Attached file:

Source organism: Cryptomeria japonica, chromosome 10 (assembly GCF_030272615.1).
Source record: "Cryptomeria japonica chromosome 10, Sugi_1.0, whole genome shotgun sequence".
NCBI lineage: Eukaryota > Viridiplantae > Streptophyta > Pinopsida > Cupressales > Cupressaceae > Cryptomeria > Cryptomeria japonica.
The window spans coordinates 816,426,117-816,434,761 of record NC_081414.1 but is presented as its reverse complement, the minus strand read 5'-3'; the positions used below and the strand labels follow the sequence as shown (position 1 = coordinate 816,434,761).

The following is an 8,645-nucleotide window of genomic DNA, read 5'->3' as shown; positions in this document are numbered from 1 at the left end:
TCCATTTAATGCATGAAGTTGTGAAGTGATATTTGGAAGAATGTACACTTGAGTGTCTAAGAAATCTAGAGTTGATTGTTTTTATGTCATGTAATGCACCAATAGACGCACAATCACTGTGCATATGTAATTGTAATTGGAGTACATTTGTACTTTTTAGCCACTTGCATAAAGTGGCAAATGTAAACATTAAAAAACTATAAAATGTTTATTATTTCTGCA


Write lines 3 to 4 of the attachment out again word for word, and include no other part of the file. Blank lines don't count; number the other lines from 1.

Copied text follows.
NCBI lineage: Eukaryota > Viridiplantae > Streptophyta > Pinopsida > Cupressales > Cupressaceae > Cryptomeria > Cryptomeria japonica.
The window spans coordinates 816,426,117-816,434,761 of record NC_081414.1 but is presented as its reverse complement, the minus strand read 5'-3'; the positions used below and the strand labels follow the sequence as shown (position 1 = coordinate 816,434,761).